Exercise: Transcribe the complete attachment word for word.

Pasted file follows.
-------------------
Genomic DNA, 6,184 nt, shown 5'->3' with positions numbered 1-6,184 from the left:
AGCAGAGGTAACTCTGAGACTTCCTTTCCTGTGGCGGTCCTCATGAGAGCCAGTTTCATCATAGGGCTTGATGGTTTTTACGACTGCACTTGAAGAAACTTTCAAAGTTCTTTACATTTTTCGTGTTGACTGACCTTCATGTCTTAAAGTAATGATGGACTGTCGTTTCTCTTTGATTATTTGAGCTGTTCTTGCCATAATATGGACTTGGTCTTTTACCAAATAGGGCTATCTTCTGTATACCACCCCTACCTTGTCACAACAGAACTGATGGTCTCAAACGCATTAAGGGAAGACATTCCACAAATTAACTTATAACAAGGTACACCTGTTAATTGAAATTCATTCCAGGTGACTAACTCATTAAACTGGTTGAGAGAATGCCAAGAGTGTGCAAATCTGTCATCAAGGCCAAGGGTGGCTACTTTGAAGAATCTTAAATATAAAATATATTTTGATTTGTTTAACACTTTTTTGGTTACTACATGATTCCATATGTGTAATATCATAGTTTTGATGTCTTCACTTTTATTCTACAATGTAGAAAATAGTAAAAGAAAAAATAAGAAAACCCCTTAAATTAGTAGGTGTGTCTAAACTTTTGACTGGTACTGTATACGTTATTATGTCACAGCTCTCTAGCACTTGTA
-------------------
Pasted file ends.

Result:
Genomic DNA, 6,184 nt, shown 5'->3' with positions numbered 1-6,184 from the left:
AGCAGAGGTAACTCTGAGACTTCCTTTCCTGTGGCGGTCCTCATGAGAGCCAGTTTCATCATAGGGCTTGATGGTTTTTACGACTGCACTTGAAGAAACTTTCAAAGTTCTTTACATTTTTCGTGTTGACTGACCTTCATGTCTTAAAGTAATGATGGACTGTCGTTTCTCTTTGATTATTTGAGCTGTTCTTGCCATAATATGGACTTGGTCTTTTACCAAATAGGGCTATCTTCTGTATACCACCCCTACCTTGTCACAACAGAACTGATGGTCTCAAACGCATTAAGGGAAGACATTCCACAAATTAACTTATAACAAGGTACACCTGTTAATTGAAATTCATTCCAGGTGACTAACTCATTAAACTGGTTGAGAGAATGCCAAGAGTGTGCAAATCTGTCATCAAGGCCAAGGGTGGCTACTTTGAAGAATCTTAAATATAAAATATATTTTGATTTGTTTAACACTTTTTTGGTTACTACATGATTCCATATGTGTAATATCATAGTTTTGATGTCTTCACTTTTATTCTACAATGTAGAAAATAGTAAAAGAAAAAATAAGAAAACCCCTTAAATTAGTAGGTGTGTCTAAACTTTTGACTGGTACTGTATACGTTATTATGTCACAGCTCTCTAGCACTTGTA